The procedure to obtain, or to oppose, special exception approval is very similar to the procedure for conditional uses, which we have discussed before. In fact, “[a] conditional use is nothing more than a special exception which falls within the jurisdiction of the municipal governing body (here, the Board) rather than the zoning hearing board.”  Collier Stone Co. v. Township of Collier Board of Commissioners, 735 A.2d 768, 770 (Pa. Commw. Ct. 1999); Bailey v. Upper Southampton Township, 690 A.2d 1324 (Pa. Commw. Ct. 1997). As a result, special exception proceedings involve at least one public hearing and the presentation of testimony and evidence. 53 P.S. § 10908. But, unlike conditional uses which are considered by the governing body of the municipality, zoning boards have no legislative authority - zoning hearing boards only have quasi-judicial authority. Kennedy v. Upper Milford Township Zoning Hearing Board, 834 A.2d 1104, 1114–15 (Pa. 2003).

Special exceptions present unique considerations for property owners both seeking and opposing such approval. Property owners may be familiar with members of a municipal governing body through elections or participation at municipal meetings. Property owners often do not have the same experience with zoning boards because municipal zoning hearing board members are not elected, they are appointed by the governing body. 53 P.S. § 10903.

Although a zoning board is not a court, “it is nevertheless a governmental body charged with applying the law to zoning matters arising in its purview, and the principles of due process apply with the same force.” Pascal v. City of Pittsburgh Zoning Board of Adjustment, 259 A.3d 375, 385 (Pa. 2021). Zoning boards “perform formal fact-finding and deliberative functions in a manner similar to that of a court.” Kennedy at 1114. Indeed, Pennsylvania law contains provisions which “require zoning boards to function in the manner of a court, including the issuance of written final adjudications (with factual findings, legal conclusions, and express reasoning) based on public evidentiary hearings held on published and posted notice, in which all parties have the right to be represented by counsel and to present evidence and argument and to cross-examine adverse witnesses.” Kennedy at 1115.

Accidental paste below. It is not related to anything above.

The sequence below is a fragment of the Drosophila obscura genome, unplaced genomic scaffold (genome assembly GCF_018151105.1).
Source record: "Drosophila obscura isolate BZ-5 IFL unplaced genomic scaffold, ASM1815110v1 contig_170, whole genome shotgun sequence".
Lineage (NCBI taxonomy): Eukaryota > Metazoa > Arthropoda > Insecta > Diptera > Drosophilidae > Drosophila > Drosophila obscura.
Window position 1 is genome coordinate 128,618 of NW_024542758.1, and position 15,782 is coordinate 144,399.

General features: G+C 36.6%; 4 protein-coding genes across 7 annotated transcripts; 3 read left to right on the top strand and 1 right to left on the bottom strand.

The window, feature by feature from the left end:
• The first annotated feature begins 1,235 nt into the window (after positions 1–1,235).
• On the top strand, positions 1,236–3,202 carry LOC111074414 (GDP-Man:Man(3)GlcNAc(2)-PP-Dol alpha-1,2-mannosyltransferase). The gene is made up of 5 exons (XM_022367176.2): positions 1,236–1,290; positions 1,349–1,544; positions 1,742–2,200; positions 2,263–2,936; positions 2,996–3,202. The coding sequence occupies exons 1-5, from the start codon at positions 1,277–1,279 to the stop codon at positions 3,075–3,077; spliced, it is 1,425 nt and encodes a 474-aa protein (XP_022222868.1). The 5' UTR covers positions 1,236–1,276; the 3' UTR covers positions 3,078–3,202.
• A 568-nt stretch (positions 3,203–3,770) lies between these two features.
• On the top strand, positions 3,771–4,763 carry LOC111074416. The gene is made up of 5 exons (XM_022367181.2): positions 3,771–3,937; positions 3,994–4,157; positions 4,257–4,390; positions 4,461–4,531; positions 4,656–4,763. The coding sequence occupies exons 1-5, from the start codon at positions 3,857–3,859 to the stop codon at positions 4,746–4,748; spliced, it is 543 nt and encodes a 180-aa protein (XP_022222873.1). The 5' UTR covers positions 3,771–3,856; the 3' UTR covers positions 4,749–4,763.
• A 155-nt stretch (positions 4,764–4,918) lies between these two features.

Given the nature of special exception proceedings before municipal zoning hearing boards, it is important that property owners seeking special exception approval - or opposing such approval - are prepared to participate in the process in order to most effectively advance their positions. If you are seeking special exception approval, or opposing a special exception, Houston Harbaugh’s zoning and land use attorneys can assist. Contact Brendan A. O’Donnell by email at or by phone at 412-288-2226.

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Our firm offers individualized solutions and the highest quality, client-driven and cost effective legal services. Houston Harbaugh, P.C., is a well-known law firm in Pittsburgh, serving Pennsylvania, West Virginia and Ohio. Our diverse practice areas include Business Law, Business Litigation, Estate and Succession Planning, Intellectual Property Litigation and Prosecution, Employment and Labor, Employee Benefits, Oil and Gas, Landowner and Property Dispute Counseling and Litigation, Health Care, Environmental, Real Estate, Construction, Complex Tort and Catastrophic Injury Litigation, Insurance coverage and Bad Faith Law, Mediation, Arbitration and Special Master appointment work. As one of the 20 largest law firms in Pittsburgh, our lawyers serve clients on a regional and national basis.